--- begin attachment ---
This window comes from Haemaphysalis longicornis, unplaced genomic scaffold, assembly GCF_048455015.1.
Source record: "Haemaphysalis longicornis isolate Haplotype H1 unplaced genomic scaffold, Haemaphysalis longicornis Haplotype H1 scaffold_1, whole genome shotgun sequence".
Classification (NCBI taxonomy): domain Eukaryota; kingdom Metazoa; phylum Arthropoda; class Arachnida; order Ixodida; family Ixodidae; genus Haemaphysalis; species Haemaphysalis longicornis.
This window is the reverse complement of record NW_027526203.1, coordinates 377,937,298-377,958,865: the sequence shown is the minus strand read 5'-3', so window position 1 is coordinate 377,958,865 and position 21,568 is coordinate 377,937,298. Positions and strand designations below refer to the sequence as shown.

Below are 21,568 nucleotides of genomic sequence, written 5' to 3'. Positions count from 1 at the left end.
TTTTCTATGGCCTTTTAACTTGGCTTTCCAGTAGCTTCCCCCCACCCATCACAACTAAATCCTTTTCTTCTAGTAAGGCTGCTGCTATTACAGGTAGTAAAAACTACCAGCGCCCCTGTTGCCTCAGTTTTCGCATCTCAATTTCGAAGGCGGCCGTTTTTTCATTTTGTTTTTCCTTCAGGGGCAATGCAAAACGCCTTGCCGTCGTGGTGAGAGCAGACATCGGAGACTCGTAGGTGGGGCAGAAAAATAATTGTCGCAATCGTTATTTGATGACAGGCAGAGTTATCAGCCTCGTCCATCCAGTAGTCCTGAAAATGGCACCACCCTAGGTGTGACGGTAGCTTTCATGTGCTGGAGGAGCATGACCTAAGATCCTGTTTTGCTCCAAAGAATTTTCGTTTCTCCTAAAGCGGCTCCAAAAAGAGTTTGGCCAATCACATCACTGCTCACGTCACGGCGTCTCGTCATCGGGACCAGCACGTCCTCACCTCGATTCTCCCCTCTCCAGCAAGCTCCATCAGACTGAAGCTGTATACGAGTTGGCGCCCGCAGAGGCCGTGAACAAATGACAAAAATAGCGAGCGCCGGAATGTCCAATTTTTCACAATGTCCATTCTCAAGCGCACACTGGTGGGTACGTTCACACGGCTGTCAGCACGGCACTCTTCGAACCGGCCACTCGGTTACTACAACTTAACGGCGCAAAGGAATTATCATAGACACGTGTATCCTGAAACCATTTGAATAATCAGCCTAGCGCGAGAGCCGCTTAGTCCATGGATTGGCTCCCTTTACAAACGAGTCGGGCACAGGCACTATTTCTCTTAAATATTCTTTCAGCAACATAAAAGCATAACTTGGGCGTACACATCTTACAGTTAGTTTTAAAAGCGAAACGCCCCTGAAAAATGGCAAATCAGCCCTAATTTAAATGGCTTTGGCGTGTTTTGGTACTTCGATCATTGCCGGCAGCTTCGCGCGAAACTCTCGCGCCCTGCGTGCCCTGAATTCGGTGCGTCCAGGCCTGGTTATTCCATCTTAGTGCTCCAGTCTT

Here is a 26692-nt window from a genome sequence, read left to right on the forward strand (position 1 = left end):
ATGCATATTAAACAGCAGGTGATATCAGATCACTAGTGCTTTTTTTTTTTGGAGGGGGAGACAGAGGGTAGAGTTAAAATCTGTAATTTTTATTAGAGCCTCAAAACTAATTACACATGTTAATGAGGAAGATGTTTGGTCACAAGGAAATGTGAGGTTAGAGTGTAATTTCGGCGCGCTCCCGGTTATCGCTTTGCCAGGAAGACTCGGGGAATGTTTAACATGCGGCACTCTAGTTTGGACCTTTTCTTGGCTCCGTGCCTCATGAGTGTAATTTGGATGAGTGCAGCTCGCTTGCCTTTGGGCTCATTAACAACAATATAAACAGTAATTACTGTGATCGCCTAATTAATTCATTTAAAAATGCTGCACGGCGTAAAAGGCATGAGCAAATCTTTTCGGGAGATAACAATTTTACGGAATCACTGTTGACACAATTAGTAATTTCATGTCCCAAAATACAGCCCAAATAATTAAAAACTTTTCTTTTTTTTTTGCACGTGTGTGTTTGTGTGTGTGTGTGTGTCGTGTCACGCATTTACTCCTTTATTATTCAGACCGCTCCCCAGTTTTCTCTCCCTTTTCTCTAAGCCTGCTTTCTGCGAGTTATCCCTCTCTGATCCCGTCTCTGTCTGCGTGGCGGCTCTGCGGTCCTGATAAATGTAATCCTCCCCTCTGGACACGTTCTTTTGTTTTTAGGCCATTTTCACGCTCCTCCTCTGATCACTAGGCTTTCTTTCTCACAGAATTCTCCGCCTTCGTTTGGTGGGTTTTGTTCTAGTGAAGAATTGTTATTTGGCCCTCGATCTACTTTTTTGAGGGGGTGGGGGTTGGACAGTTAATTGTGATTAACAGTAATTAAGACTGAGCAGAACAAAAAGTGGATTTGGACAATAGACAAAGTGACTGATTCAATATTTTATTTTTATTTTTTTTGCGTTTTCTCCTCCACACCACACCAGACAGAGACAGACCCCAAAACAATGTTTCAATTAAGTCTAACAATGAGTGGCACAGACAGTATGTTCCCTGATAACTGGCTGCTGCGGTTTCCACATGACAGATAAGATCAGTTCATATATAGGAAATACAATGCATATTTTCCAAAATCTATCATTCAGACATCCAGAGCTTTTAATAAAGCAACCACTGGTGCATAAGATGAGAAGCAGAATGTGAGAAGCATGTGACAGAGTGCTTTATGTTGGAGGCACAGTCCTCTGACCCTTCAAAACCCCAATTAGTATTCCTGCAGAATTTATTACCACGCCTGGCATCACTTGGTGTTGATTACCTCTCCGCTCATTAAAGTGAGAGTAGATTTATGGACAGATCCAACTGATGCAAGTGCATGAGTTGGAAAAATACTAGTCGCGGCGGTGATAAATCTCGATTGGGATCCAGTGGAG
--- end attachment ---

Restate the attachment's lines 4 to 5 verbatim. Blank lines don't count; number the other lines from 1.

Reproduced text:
This window is the reverse complement of record NW_027526203.1, coordinates 377,937,298-377,958,865: the sequence shown is the minus strand read 5'-3', so window position 1 is coordinate 377,958,865 and position 21,568 is coordinate 377,937,298. Positions and strand designations below refer to the sequence as shown.

Below are 21,568 nucleotides of genomic sequence, written 5' to 3'. Positions count from 1 at the left end.